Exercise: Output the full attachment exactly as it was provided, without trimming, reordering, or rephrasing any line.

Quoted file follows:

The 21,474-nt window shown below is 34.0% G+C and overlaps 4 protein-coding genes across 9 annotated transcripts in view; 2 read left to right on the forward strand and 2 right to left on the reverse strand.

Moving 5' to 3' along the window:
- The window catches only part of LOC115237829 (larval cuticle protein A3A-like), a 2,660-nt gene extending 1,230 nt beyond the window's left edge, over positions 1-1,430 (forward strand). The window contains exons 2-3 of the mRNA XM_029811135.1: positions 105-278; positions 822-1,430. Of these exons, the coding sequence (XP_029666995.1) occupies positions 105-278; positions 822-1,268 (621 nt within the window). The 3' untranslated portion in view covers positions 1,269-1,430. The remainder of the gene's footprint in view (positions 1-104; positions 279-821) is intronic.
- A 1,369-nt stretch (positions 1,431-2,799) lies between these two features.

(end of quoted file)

The 21,474-nt window shown below is 34.0% G+C and overlaps 4 protein-coding genes across 9 annotated transcripts in view; 2 read left to right on the forward strand and 2 right to left on the reverse strand.

Moving 5' to 3' along the window:
- The window catches only part of LOC115237829 (larval cuticle protein A3A-like), a 2,660-nt gene extending 1,230 nt beyond the window's left edge, over positions 1-1,430 (forward strand). The window contains exons 2-3 of the mRNA XM_029811135.1: positions 105-278; positions 822-1,430. Of these exons, the coding sequence (XP_029666995.1) occupies positions 105-278; positions 822-1,268 (621 nt within the window). The 3' untranslated portion in view covers positions 1,269-1,430. The remainder of the gene's footprint in view (positions 1-104; positions 279-821) is intronic.
- A 1,369-nt stretch (positions 1,431-2,799) lies between these two features.